More employers offering paid parental leave to hourly workers
- More hourly workers, especially in retail, now have access to paid parental leave benefits, reports The New York Times. Walmart and Starbucks are among the number of companies offering these benefits to lower-paid, hourly employees.
- Some disparities in benefits remain. Of the 20 largest employers in the U.S., only one doesn't offer any kind of paid parental leave (Lowe's). Thirteen give salaried employees bonding time in addition to the six weeks for physical recovery, which short-term disability normally covers. Only eight employers provide bonding time to hourly birth mothers, many of whom receive partial pay.
- Of the companies listed, 12 offer paid leave to salaried new parents who didn't give birth, such as fathers or adoptive, same-sex or foster parents. And 8 employers provide the same benefit to hourly non-birth parents. General Electric, UPS and Lowe's don't provide paid parental leave benefits to hourly employees.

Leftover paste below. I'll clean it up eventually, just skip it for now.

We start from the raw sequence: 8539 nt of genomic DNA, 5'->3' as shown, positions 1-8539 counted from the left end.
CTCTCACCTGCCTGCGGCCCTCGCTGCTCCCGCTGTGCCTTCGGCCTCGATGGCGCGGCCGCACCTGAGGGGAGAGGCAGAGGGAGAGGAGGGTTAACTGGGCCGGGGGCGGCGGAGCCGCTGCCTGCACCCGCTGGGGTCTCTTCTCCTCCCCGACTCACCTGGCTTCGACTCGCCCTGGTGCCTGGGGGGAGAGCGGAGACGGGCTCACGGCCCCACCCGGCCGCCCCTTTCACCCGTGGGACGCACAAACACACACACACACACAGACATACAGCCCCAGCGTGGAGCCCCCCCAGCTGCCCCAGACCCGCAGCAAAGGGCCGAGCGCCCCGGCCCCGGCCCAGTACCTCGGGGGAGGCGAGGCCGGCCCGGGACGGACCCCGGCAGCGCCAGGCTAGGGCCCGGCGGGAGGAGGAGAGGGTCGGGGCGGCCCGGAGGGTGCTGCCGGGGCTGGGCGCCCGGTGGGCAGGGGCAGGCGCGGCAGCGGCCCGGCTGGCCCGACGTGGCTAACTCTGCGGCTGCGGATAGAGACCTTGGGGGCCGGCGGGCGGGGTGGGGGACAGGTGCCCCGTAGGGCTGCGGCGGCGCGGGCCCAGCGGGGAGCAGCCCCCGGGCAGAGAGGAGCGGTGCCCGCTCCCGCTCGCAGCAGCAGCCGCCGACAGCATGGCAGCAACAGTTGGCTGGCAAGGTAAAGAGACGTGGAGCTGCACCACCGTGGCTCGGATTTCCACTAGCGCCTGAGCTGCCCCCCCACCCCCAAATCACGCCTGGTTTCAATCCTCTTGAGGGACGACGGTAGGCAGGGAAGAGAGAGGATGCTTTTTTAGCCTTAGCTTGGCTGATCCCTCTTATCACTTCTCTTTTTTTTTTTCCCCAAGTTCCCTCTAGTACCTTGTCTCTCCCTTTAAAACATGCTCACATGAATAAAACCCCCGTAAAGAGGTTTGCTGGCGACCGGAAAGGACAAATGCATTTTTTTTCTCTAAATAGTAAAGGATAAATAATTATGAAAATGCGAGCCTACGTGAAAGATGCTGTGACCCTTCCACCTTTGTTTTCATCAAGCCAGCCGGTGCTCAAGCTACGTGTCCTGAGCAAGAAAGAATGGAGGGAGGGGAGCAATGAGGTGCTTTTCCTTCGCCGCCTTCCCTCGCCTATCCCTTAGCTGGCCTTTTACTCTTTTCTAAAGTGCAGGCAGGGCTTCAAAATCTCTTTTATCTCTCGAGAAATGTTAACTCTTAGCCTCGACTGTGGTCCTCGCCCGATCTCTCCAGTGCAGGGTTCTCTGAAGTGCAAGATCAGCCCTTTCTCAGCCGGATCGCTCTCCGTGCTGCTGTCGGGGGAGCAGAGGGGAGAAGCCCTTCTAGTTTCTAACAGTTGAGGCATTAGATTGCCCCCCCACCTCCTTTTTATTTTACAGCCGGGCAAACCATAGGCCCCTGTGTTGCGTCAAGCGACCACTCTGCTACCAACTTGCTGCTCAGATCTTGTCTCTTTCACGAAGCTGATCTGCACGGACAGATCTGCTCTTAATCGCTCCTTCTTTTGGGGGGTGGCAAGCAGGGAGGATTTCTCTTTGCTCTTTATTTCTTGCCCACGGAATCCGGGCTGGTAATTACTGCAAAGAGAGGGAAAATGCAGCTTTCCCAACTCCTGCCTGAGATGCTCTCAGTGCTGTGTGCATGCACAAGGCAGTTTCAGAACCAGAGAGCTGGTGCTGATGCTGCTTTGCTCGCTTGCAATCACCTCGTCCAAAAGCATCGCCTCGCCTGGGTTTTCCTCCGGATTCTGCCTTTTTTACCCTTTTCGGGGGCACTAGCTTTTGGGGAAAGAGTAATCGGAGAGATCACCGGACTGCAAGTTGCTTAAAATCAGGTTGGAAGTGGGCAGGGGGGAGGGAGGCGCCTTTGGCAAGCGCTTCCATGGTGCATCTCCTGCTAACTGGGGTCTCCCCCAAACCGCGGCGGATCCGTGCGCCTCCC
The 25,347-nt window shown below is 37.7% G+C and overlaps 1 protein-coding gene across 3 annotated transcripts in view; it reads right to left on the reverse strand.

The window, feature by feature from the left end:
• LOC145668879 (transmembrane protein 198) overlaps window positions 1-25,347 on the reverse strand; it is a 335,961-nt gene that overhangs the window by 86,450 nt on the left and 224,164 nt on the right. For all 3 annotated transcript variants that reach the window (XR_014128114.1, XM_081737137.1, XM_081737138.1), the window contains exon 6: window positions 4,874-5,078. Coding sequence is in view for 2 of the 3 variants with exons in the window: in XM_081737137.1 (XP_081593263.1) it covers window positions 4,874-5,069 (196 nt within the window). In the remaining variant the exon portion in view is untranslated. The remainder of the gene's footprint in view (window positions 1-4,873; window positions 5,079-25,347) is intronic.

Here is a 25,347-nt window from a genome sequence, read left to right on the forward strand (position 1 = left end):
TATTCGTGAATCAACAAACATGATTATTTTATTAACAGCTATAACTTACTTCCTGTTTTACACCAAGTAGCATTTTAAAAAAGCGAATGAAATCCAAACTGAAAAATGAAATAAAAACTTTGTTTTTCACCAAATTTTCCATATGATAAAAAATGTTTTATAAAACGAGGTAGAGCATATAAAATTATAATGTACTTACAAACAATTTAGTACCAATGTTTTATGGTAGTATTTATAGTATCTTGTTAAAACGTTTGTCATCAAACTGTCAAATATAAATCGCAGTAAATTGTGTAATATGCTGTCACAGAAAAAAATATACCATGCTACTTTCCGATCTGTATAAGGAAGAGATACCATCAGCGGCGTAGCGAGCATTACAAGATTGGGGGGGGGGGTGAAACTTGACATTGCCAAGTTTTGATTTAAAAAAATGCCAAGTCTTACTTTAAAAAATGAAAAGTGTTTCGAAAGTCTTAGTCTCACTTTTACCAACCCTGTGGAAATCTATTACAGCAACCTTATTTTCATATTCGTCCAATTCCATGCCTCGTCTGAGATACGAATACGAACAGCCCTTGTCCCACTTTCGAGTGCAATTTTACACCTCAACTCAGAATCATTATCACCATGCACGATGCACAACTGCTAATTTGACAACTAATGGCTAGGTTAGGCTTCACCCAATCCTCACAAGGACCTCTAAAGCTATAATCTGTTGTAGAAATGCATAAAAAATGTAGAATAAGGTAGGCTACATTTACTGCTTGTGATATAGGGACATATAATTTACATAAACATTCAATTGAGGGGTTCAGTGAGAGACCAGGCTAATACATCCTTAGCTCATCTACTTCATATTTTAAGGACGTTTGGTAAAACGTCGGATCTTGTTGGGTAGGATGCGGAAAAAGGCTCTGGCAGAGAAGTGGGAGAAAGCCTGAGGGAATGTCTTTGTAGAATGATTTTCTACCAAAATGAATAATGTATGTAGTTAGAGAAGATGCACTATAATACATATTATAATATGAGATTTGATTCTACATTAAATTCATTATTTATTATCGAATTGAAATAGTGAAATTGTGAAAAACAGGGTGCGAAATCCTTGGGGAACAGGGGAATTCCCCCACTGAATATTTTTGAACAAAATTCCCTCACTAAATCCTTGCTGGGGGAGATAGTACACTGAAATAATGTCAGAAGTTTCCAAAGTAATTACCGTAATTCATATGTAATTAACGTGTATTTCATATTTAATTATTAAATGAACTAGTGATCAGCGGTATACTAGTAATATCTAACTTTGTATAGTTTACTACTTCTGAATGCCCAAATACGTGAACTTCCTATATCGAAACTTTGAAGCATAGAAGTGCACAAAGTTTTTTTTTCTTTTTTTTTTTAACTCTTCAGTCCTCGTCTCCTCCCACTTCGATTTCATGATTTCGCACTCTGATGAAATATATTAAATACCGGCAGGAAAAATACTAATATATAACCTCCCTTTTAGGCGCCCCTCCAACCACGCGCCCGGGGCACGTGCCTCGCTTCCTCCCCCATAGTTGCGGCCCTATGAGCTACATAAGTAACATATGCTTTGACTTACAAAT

With the labor shortage and low unemployment rate of 4.1%, workers have their pick of employers offering the best pay, benefits and work options. Now even low-paid workers, who have been traditionally denied the same benefits afforded higher paid workers, have options.
Starbucks, Walmart and IKEA are trying to stand out in an industry currently struggling to find and retain talent. Walmart recently announced that it would use its corporate tax savings from the new tax law to raise its minimum wage from $9 to $11 an hour, offer one-time bonuses and expand parental leave benefits. Starbucks just rolled out a list of new benefits for its employees, including an extended parental leave policy, a sick time plan (in which employees accrue time off that can be used for caregiving), stock grants and other perquisites.
While the benefits go a long way in attracting employees, simply offering them isn't enough. The tech industry is known for providing innovative, family-focused benefits, such as in-vitro fertilization, but still it struggles with hiring, promoting and retaining the workers most likely to use such fertility benefits — women. Employers that want to focus on retention must ensure their culture is focused on inclusion in all aspects, or employees may not even use the benefits offered.